It’s one of the most confusing and distressing parts of getting older: not knowing for sure whether a health concern is a “real” problem, or simply a normal part of ageing.
In many cases, both answers are true. Yes, certain health problems can naturally become bigger concerns with age – but by accepting this as “normal”, many people will hold back from the activities that can ease them; even prevent them outright.
None of these solutions are entirely simple and straightforward, but nor should they be taken for granted. Which of these issues is your biggest concern? Are you doing enough now to prevent it?
1. Balance problems
The sense of balance will naturally fade a little with age. This doesn’t mean it’s going for good – just that it will take some active work to maintain the same level of balance you had while younger.
Doing this could require some specific balance-based exercises (many of which can thankfully doable quickly at home), or modifying your existing activities to challenge your sense of balance that little bit more, thus making it stronger.
This (combined with poor bone health – see below) is the main reason falls become a serious problem when we get older, so a few minutes a day here really could save you some serious strife.
For more information, see our guide on how to improve your balance with age.
There are certain things you can do to prevent hearing loss: avoid cleaning your ears with cotton buds; adjust your diet; avoid everyday noisemakers such as hair dryers.
The unfortunate fact is that for some of us, hearing loss is normal and inevitable. But the worst of the actual consequences can largely be avoided – if you recognise a problem and see help early.
Studies show the use of a hearing device can help you avoid some pretty catastrophic long-term issues – not just social frustration and alienation, but even physical brain deterioration and dementia. The right technology could be enough to completely sidestep these risks.
For more information, see our guide on how hearing aids can prevent mental decline.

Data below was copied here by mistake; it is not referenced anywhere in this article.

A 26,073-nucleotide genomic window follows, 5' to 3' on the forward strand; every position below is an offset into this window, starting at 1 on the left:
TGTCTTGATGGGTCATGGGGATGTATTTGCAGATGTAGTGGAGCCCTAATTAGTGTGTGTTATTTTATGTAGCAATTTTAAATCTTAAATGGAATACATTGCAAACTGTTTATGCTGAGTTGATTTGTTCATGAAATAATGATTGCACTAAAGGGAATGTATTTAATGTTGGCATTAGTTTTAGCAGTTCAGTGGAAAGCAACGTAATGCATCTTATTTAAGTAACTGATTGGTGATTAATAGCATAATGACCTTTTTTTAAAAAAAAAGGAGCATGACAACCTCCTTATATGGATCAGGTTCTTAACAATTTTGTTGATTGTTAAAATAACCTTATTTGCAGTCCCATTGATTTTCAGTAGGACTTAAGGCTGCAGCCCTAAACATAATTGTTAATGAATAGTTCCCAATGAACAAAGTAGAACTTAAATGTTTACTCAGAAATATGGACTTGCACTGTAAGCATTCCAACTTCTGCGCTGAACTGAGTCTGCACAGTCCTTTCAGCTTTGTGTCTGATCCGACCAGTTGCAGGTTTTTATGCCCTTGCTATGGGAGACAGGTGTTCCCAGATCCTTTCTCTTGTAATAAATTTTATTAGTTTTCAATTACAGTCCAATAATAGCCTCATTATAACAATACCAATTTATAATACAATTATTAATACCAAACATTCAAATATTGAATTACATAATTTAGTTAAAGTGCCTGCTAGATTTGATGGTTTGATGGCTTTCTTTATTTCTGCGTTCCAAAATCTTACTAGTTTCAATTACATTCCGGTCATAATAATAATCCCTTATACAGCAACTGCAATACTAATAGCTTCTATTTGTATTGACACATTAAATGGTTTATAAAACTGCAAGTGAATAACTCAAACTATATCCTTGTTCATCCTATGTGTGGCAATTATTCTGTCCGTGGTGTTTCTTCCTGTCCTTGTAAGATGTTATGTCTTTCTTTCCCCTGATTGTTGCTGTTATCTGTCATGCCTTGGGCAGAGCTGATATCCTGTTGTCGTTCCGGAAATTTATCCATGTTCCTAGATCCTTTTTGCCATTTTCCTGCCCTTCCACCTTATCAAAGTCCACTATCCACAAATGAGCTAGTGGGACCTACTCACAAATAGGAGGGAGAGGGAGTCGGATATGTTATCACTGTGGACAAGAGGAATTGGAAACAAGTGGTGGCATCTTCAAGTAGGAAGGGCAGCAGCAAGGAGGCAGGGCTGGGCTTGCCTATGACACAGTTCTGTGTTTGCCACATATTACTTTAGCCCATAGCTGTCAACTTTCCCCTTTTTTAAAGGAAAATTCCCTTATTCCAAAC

This is a tricky one. Many of us will suffer from arthritis at one point or another, and there currently isn’t much we can do to prevent it – besides looking after our basic bone health (see below).
Once again, the key is to not take it for granted if it happens. It can be eased. It can be fought. You’ll need to keep your body active and your joints well-exercised during this time, or else you may find yourself physically weaker and more vulnerable by the time it passes.
The instant sore joints become a concern, see your doctor or physiotherapist to arrange regular sessions. As the instinct will be to avoid physical activity, a basic “forced” routine is a must.
Regular trips to the pool are another great option, as they allow a wide range of exercises without the pressure and pain you would usually feel. For more information, see our short, helpful introduction on how to exercise with arthritis.
4. Weak bones
Two in three Australians over 50 currently have either osteoporosis or osteopenia – and the majority of us have never had this diagnosed. This means you may be far more vulnerable to injury and joint pain than you “need” to be. Osteoporosis is not a natural part of ageing, but a preventable illness.
Thankfully, compared to many other health concerns, keeping your bones strong is a surprisingly straightforward process that boils down to four steps: 1. eat more dairy; 2. do more walks and weight-bearing exercises; 3. get more vitamin d through sun exposure; 4. ask your doctor if you’re at risk.
For more information, see our guide on how to keep your bones health over 60.
While there’s no single, easy way to guarantee good eyesight in the coming decades, a few basic practices will certainly help. Wear sunglasses; avoid strain; give your eyes regular, varied “exercises”.
Beyond this, healthy eyesight can depend on the same things as the rest of your body: regular hydration; no smoking; well-managed blood-sugar levels; regular sleep. For more information, see our guide to the ways you can keep your vision strong.
Regular eye checks are a must. Be sure to ask your specialist about some of the preventative measures you can take – or do a little online research – to see what day-to-day activities can prevent the worst down the track.
6. Oral hygiene
While it becomes harder to maintain oral hygiene with age, it’s not impossible. Thankfully, losing our teeth is no longer a foregone conclusion; we live in privileged age when modern medicine can help us patch up and correct
But of course, this means doing something most of us are extremely reluctant to do: book a dentist appointment at least every six months. It’s as simple (and frustrating, and expensive) as that.
Once you pass that (admittedly tough) hurdle, there are a surprising number of ways to course correct and keep your teeth in the process. Learn more about how you can regain your oral health as you age.
The golden rule
Ultimately, if you’re concerned, do your research or see your doctor. There are very few ailments – physical or mental – that cannot be improved with continued effort and specialist intervention. And while this is certainly easier said than done, your body is worth fighting for.
Which of these issues is your biggest concern? Do you feel you’re doing enough to prevent/improve it? If not: what’s your biggest challenge in taking the right step?